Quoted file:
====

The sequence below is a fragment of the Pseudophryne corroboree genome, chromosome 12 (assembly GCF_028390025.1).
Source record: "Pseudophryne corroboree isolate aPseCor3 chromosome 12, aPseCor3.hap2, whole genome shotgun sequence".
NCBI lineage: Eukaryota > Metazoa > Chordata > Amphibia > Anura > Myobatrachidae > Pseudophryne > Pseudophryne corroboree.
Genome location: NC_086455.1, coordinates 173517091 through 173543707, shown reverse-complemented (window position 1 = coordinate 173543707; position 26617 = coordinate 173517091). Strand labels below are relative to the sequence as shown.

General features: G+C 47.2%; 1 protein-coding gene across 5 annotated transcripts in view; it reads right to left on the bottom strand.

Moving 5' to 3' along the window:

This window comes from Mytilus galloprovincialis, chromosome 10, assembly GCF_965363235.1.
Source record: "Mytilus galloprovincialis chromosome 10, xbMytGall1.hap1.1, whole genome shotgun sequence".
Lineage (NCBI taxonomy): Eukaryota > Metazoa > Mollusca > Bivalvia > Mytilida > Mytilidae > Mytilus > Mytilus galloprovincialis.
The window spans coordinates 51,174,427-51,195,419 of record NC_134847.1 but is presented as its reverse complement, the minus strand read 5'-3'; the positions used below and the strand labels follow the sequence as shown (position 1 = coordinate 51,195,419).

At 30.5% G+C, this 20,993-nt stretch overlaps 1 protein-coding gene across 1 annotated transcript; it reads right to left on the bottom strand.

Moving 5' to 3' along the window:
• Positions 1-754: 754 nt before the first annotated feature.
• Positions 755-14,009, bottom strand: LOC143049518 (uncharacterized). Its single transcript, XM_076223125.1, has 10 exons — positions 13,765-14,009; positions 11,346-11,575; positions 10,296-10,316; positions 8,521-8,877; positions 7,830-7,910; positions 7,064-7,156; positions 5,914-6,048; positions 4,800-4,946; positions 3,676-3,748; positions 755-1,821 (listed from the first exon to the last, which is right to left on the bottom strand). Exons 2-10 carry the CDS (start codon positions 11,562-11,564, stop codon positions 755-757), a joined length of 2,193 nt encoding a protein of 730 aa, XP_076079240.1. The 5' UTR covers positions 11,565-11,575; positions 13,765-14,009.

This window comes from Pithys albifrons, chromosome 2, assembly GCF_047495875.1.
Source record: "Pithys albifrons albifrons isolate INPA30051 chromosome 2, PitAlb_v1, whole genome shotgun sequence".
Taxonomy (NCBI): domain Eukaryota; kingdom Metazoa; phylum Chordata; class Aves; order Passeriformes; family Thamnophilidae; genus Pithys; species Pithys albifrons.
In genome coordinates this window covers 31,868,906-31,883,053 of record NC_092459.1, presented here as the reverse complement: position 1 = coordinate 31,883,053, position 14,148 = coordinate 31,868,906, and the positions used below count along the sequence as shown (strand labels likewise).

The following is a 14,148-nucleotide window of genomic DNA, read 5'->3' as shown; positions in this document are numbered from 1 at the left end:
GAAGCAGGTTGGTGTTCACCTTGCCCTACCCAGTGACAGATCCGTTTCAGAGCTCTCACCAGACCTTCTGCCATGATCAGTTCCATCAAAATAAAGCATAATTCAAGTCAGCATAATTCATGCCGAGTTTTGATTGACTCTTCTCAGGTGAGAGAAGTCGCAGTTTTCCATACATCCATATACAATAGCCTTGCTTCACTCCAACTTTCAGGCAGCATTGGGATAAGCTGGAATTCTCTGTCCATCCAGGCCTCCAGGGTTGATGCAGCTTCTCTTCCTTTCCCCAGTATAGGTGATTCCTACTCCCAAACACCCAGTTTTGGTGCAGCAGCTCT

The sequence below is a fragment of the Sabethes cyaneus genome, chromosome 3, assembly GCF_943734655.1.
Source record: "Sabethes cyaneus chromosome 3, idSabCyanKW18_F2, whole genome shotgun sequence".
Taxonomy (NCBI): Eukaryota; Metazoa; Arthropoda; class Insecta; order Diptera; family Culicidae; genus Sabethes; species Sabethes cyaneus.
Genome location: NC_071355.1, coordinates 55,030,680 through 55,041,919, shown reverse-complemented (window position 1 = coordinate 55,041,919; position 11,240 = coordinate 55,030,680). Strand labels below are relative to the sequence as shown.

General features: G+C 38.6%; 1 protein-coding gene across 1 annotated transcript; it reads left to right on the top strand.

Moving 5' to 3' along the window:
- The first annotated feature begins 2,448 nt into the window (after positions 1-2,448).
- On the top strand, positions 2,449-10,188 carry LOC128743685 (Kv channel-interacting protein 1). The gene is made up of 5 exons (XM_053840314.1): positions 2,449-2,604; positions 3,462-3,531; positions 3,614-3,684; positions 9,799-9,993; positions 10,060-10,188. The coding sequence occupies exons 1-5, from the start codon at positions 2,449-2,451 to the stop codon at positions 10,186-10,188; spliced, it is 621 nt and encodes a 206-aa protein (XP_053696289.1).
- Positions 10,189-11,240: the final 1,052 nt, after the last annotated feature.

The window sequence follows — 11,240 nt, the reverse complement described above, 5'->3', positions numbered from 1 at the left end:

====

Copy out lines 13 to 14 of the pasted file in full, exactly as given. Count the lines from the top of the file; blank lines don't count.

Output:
• Positions 1-754: 754 nt before the first annotated feature.
• Positions 755-14,009, bottom strand: LOC143049518 (uncharacterized). Its single transcript, XM_076223125.1, has 10 exons — positions 13,765-14,009; positions 11,346-11,575; positions 10,296-10,316; positions 8,521-8,877; positions 7,830-7,910; positions 7,064-7,156; positions 5,914-6,048; positions 4,800-4,946; positions 3,676-3,748; positions 755-1,821 (listed from the first exon to the last, which is right to left on the bottom strand). Exons 2-10 carry the CDS (start codon positions 11,562-11,564, stop codon positions 755-757), a joined length of 2,193 nt encoding a protein of 730 aa, XP_076079240.1. The 5' UTR covers positions 11,565-11,575; positions 13,765-14,009.